“Kishida recognised from the beginning that a robust global response to Russian aggression was critical to deterrence in Asia,” said Johnstone.

“Kishida’s famous line at the Shangri-La Dialogue in Singapore last June, that “Ukraine today could be East Asia tomorrow,” I think speaks to the mindset here.”

Central to that fear is Taiwan, where Kishida’s family made its first fortune in the as Kimono and timber merchants in the 19th century and where its Meji-era red brick department store still stands. Today, Beijing claims Taiwan as its own despite almost no public support for unification with the mainland. It has repeatedly threatened to take it by force.

For Kishida, who visited Taiwan several times before becoming prime minister, the future of the democratic island is personal. It is also becoming increasingly perilous. In August, when Beijing fired missiles over the island, five landed in Japan’s exclusive economic zone.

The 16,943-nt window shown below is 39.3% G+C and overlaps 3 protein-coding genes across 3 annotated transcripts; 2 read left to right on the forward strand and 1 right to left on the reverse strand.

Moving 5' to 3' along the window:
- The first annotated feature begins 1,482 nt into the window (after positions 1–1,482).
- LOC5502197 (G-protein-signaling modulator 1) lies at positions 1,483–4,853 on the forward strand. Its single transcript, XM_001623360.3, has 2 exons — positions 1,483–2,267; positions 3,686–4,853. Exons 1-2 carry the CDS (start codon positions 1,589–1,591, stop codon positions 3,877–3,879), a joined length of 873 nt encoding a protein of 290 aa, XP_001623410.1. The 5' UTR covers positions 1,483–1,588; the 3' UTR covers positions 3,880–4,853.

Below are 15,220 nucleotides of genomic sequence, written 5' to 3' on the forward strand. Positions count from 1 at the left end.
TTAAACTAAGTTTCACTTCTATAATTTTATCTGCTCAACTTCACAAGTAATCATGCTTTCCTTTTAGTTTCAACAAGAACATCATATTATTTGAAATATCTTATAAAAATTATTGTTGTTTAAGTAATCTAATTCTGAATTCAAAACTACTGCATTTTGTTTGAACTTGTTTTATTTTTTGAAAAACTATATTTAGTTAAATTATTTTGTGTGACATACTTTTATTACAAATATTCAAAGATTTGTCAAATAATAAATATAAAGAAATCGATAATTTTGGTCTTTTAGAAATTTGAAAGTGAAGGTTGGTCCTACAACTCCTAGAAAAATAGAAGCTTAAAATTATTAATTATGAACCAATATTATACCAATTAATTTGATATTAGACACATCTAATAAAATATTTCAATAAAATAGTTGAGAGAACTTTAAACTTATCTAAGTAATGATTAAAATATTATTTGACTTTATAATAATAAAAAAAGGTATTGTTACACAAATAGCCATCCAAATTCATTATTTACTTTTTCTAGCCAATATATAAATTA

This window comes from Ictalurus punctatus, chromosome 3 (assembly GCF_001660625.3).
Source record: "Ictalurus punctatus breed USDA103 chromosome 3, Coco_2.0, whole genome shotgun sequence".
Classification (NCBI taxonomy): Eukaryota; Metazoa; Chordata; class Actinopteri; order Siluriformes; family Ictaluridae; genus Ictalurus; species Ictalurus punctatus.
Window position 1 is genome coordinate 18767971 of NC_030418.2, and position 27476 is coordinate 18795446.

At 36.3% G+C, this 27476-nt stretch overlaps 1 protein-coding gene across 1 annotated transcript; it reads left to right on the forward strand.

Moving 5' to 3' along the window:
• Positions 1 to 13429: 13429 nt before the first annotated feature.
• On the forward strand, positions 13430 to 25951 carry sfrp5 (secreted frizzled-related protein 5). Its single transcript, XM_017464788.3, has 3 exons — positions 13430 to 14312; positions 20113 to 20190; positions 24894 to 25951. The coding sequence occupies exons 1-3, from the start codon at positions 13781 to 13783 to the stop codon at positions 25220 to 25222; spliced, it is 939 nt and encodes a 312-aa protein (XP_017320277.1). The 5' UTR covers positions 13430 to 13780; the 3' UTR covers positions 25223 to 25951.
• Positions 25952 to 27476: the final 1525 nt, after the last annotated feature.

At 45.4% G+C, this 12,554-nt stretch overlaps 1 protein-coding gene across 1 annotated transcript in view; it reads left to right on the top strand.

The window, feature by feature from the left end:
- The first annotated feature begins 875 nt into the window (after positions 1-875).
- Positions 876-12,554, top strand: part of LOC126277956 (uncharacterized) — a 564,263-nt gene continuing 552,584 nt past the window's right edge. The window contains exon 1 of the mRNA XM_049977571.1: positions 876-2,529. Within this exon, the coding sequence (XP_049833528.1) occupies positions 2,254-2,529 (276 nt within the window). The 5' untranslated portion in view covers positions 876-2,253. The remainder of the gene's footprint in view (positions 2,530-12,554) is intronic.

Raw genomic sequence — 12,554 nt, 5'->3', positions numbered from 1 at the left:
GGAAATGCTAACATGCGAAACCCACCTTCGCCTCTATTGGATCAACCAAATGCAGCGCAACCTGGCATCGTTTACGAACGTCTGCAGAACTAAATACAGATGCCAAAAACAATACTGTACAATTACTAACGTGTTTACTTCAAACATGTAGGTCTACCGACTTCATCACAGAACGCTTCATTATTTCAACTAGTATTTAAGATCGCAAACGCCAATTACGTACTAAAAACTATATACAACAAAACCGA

Hiroshima resident Kanae Utsumi

Hiroshima resident Kanae UtsumiCredit: Christopher Jue

The warheads might have been conventional but Kishida sees nuclear threats hovering over the horizon.

“Under the current very severe international security landscape, especially in Asia, Japan is facing that the countries that are surrounded by the countries which possess nuclear weapons,” said Shikata.


On Thursday afternoon the Atomic bomb memorial was surrounded by police as leaders motorcades began to carve through Hiroshima. 140,000 died here and in Nagasaki, after the US dropped atomic bombs on the Japanese cities in 1945.

“In Hiroshima, we had a tragedy, and I worry the same thing will be repeated,” says Utsumi.

Kishida told Time that his earliest memories were of sitting on his grandmother’s knee and listening to stories of horrific suffering. Many hundreds of thousands more relatives have similar memories.